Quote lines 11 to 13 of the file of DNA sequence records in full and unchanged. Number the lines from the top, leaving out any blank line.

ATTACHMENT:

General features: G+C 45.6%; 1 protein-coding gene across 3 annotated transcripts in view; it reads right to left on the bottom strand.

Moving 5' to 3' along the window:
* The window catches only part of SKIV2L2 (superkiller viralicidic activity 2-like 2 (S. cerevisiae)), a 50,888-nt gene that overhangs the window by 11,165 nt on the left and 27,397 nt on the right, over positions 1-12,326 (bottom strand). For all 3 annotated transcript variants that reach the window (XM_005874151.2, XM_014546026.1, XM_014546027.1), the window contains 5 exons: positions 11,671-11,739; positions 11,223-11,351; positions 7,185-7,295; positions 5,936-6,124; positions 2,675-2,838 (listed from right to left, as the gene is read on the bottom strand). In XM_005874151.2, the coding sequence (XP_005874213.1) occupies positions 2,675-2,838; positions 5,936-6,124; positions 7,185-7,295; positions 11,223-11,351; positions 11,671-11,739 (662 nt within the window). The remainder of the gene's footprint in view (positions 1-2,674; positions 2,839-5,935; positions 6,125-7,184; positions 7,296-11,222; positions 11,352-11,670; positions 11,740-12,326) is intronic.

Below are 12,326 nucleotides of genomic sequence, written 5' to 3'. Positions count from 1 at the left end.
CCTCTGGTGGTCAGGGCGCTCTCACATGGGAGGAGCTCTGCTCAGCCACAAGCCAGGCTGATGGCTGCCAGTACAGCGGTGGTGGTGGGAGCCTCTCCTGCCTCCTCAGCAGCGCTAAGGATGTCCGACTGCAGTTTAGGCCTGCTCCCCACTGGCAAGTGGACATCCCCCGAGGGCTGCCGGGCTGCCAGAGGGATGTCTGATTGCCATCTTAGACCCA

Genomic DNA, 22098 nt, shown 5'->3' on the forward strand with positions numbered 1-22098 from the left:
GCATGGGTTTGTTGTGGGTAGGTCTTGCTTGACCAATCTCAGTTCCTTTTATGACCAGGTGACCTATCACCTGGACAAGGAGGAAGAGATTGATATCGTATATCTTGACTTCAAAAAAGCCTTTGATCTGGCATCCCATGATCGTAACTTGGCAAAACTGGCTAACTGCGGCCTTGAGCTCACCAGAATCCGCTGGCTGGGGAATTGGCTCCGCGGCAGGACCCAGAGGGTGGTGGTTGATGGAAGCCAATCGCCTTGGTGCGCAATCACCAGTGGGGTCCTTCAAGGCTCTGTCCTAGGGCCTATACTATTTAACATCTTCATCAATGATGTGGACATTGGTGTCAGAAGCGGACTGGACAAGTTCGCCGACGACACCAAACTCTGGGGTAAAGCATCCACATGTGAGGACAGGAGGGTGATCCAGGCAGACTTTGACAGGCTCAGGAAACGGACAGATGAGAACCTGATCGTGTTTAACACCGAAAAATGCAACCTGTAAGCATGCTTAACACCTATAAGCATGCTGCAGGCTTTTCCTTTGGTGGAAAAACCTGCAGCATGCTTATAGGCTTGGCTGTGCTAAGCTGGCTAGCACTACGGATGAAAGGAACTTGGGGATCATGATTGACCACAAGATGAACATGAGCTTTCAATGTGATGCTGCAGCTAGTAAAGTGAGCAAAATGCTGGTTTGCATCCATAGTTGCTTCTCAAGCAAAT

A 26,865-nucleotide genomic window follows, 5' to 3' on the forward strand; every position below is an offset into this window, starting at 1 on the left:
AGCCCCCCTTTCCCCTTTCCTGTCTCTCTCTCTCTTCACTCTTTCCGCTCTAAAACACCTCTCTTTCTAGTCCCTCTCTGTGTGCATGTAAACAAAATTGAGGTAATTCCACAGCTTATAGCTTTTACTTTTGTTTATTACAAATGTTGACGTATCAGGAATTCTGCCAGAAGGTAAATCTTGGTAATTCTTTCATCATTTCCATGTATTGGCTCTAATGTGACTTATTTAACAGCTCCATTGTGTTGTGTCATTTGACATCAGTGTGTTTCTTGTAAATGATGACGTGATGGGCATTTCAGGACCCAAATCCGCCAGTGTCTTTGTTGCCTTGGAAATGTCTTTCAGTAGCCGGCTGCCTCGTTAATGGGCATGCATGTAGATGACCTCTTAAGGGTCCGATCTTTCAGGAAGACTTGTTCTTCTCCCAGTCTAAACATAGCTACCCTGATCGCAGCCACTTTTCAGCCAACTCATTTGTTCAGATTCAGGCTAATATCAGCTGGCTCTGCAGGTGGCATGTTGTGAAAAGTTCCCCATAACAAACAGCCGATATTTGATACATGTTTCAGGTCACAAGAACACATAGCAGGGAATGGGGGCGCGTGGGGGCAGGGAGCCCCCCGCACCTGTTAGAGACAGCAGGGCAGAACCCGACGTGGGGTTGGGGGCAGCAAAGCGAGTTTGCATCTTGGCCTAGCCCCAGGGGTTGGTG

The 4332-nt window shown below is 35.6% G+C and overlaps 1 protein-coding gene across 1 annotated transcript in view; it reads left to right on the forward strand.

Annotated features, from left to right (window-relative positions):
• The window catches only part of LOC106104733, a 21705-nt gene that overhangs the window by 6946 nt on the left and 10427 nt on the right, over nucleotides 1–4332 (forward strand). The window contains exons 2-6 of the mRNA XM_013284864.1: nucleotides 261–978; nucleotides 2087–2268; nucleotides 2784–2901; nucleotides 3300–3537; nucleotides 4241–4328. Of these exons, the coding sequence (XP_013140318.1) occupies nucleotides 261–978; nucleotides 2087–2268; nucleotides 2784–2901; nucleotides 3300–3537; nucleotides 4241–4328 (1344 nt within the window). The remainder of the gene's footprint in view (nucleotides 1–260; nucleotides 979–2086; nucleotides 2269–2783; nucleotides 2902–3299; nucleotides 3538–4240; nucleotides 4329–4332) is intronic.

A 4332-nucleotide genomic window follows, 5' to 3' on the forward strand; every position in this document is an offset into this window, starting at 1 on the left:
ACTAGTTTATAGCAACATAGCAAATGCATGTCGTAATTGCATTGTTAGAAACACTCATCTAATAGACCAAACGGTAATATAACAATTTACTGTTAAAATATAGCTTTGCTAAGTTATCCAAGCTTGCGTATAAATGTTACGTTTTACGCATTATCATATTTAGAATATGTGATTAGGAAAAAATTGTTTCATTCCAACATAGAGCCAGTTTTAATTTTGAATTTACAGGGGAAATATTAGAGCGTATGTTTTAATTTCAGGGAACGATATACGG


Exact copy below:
Annotated features, from left to right (window-relative positions):
• The window catches only part of LOC106104733, a 21705-nt gene that overhangs the window by 6946 nt on the left and 10427 nt on the right, over nucleotides 1–4332 (forward strand). The window contains exons 2-6 of the mRNA XM_013284864.1: nucleotides 261–978; nucleotides 2087–2268; nucleotides 2784–2901; nucleotides 3300–3537; nucleotides 4241–4328. Of these exons, the coding sequence (XP_013140318.1) occupies nucleotides 261–978; nucleotides 2087–2268; nucleotides 2784–2901; nucleotides 3300–3537; nucleotides 4241–4328 (1344 nt within the window). The remainder of the gene's footprint in view (nucleotides 1–260; nucleotides 979–2086; nucleotides 2269–2783; nucleotides 2902–3299; nucleotides 3538–4240; nucleotides 4329–4332) is intronic.

A 4332-nucleotide genomic window follows, 5' to 3' on the forward strand; every position in this document is an offset into this window, starting at 1 on the left: